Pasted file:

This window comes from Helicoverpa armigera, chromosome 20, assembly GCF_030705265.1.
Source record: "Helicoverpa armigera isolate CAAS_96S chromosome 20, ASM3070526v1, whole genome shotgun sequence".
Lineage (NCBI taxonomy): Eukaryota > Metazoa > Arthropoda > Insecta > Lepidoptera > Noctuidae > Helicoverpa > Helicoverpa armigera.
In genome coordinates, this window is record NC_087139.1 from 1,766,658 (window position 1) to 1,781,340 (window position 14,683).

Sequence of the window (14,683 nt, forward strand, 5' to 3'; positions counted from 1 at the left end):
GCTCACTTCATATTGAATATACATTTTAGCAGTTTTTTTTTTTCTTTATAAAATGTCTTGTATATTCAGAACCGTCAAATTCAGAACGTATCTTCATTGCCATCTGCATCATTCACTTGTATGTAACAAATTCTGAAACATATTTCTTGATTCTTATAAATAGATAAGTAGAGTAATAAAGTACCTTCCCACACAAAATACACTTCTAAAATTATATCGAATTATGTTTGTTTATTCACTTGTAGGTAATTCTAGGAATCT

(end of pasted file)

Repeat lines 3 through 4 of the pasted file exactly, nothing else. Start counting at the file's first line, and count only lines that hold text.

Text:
Lineage (NCBI taxonomy): Eukaryota > Metazoa > Arthropoda > Insecta > Lepidoptera > Noctuidae > Helicoverpa > Helicoverpa armigera.
In genome coordinates, this window is record NC_087139.1 from 1,766,658 (window position 1) to 1,781,340 (window position 14,683).